Lecture Overview • Public policy to foster basic and applied science research Public policy to encourage the commercialization of basic and applied research EPP_Lecture 6-13 Spring 2009 .

A Framework For Thinking About the Role of Innovation in Entrepreneurship Public R&D Public R&D investment investment Patents Existing Firms Basic Science Research Applied Research Anti-trust Commercialization Private R&D investment Private R&D investment New Firms EPP_Lecture 6-14 Spring 2009 .

Public Policy to Facilitate the Commercialization of Applied Research • Patent law and policy – Providing economic incentives to innovation • Policy designed to encourage the commercialization of university-based research – Realizing economic potential of universitybased research • Anti-trust law – Preventing monopoly while acknowledging the proper role of cooperation EPP_Lecture 6-15 Spring 2009 .

Goal of the Patent System is to Encourage Innovation • Patent system is designed to provide economic incentives for innovation that increases societal welfare – Innovators are granted temporary monopoly to reap the economic benefits of their innovation • It is well known that monopoly can reduce social welfare – Monopoly distorts price thus reduces consumer welfare – Monopoly discourages further innovation • Patent system therefore aims to strike a reasonable balance between incentives for innovation and consumer welfare EPP_Lecture 6-16 Spring 2009 .

procedures and examination – Turnaround time – PTO employee incentives • Patent enforcement – Ruling standards adopted by the patent granting agency – Dispute resolution mechanisms – Court system EPP_Lecture 6-17 Spring 2009 .Policy Levers of a Patent System • Ease of patenting – Criteria for determining what is patentable • Novel • Non-Obvious – Required disclosures.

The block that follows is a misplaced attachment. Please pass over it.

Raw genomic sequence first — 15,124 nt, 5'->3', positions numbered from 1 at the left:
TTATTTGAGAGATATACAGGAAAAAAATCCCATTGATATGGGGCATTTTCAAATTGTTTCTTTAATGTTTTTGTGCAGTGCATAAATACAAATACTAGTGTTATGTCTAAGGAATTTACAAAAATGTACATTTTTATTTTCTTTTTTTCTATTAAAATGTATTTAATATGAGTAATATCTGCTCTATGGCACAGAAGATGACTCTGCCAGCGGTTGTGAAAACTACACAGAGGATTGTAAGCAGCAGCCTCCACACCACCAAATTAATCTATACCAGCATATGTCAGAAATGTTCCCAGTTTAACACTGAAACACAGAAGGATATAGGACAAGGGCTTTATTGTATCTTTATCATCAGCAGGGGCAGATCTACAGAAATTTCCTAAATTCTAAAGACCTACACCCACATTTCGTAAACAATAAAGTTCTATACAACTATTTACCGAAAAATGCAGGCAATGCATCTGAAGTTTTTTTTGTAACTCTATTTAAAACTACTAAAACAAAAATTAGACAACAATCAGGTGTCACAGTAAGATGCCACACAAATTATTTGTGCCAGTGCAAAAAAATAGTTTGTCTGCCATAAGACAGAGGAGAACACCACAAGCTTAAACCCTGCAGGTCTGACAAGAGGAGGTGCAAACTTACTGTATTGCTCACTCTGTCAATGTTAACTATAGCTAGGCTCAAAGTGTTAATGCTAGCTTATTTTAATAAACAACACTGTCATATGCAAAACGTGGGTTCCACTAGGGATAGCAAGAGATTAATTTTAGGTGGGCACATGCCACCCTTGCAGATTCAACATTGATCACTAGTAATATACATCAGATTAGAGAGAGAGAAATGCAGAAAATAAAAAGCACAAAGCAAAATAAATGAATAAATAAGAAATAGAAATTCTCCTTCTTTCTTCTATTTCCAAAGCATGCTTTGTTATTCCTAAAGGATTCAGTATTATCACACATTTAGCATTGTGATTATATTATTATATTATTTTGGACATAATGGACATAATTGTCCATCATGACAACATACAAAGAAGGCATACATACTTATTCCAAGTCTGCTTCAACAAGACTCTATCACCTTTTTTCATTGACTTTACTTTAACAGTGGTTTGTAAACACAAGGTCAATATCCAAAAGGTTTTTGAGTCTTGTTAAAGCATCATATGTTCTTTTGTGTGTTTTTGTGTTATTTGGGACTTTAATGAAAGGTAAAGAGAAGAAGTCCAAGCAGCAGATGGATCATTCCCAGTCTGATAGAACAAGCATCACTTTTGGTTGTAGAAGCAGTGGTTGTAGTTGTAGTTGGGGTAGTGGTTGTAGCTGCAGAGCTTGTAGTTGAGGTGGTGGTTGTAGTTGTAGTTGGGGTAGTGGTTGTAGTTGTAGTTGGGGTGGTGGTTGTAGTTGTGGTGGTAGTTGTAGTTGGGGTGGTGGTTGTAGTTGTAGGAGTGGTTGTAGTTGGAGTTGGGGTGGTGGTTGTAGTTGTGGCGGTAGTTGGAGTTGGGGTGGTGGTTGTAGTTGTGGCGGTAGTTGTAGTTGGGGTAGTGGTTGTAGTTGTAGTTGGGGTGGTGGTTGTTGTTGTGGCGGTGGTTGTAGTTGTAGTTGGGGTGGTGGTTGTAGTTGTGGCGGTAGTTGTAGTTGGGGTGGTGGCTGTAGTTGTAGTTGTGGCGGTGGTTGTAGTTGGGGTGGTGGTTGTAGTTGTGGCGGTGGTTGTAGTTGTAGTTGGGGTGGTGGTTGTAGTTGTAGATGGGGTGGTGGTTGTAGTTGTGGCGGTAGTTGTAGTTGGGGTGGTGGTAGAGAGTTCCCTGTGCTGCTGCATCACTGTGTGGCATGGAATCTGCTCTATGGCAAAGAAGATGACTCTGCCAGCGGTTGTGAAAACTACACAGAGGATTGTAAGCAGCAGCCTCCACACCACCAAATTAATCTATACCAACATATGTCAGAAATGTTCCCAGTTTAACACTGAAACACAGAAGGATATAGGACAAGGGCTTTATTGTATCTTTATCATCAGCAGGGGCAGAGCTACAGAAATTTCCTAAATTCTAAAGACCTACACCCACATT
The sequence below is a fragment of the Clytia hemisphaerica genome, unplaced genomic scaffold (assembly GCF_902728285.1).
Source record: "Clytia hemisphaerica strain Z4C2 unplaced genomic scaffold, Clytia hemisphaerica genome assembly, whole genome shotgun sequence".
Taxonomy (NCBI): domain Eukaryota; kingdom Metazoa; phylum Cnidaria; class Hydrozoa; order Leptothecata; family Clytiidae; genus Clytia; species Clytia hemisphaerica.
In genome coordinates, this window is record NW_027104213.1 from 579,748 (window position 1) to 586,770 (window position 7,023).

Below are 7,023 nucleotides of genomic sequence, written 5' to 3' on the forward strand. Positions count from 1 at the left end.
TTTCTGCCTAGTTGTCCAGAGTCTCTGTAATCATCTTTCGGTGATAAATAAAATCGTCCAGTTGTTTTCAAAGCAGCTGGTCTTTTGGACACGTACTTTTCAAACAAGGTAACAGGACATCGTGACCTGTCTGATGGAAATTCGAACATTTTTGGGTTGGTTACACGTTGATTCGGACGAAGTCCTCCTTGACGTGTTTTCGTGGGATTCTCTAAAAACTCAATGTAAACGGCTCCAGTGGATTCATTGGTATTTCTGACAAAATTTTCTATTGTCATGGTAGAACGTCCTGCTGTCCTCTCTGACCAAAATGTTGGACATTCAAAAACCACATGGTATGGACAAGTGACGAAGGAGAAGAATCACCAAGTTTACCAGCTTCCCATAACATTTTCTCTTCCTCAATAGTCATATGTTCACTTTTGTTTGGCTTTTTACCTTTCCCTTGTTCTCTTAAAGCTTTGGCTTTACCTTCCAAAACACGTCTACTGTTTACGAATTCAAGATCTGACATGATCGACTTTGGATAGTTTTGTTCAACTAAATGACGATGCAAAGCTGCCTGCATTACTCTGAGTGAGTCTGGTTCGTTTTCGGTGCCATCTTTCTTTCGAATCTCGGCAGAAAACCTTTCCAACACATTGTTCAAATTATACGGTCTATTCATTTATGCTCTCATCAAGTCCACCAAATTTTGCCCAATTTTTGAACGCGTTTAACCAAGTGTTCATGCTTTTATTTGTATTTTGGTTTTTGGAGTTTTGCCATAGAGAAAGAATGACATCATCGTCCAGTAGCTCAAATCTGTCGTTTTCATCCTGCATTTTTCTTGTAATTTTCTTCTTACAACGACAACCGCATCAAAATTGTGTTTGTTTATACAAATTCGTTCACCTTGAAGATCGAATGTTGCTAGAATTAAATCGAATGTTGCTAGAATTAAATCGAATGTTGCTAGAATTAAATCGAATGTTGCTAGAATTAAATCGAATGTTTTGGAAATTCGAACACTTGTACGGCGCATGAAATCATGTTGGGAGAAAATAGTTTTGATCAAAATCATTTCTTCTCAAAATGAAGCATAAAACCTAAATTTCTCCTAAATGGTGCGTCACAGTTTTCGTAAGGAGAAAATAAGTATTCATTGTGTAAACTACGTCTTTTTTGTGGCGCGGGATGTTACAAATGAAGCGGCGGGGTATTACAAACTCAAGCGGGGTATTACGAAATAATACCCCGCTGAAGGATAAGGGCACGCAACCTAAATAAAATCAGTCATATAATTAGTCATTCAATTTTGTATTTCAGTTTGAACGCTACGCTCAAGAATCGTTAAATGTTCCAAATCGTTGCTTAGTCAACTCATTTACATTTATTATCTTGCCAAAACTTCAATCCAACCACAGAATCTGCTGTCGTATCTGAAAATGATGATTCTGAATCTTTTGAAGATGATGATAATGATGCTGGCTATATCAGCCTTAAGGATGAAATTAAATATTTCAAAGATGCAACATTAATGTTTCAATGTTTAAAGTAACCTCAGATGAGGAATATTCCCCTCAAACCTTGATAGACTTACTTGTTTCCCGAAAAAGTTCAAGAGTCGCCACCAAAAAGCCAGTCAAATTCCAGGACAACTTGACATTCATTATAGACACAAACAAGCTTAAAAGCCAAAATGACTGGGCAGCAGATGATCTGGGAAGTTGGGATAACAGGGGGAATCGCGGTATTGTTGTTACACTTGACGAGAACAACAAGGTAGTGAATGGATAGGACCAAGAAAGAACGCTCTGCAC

Policy Levers of a Patent System • Ease of patenting – Criteria for determining what is patentable • Novel • Non-Obvious – Required disclosures. procedures and examination – Turnaround time – PTO employee incentives • Patent enforcement – Ruling standards adopted by the patent granting agency – Dispute resolution mechanisms – Court system EPP_Lecture 6-18 Spring 2009 .

Patent System • System is too generous in granting patents (Jaffe & Lerner.S. the National Research Council and the FTC .Some Point to Critical Flaws in the Current U.S grants a significantly larger fraction of the applications it receives than Europe and Japan – Concern about patenting of research tools and life forms • Specialized federal appeals court for patent cases (created in 1982) is believed to favor patent holders – Patentee win rate has increased after 1982 EPP_Lecture 6-19 Spring 2009 . 2006) – The U.

thereby increasing the cost and risk of innovation EPP_Lecture 6-20 Spring 2009 .Some Argue that These Flaws Lead to Inefficient Outcomes • The “accidental” combination of greater legal value of patents and less rigorous patent examination has damaged the system – Encouraging frivolous applications – Encouraging excessive patent litigation • Patent system is being used in an opportunistic (unproductive) way.

Policy Proposals to Reform the Patent System • Reducing the likelihood that undeserving applications will be approved – Improve information sharing between parties and the PTO so that undeserving applications are less likely to be approved – Implementing multiple levels of review of patent applications • Providing better protection to worthy innovation – Improve the patent court system to protect patent holders with legitimate patents and allow parties threatened by invalid patents to have a reasonable opportunity to make their case • Learning from the Japanese experience of encouraging crosslicensing • Source: Jaffe and Lerner (2006) EPP_Lecture 6-21 Spring 2009 .

pre-grant opposition • Giving stronger teeth to any post-grant administrative review • Need to limit firms’ ability to use this process strategically EPP_Lecture 6-22 Spring 2009 .Reducing the Likelihood that Undeserving Applications Will Be Approved • PTO could create a system of escalating examinations – Most patents would receive only the basic review – For those patents that matter. interested parties would have both the incentive and the opportunity to bring information forward • Introducing third party.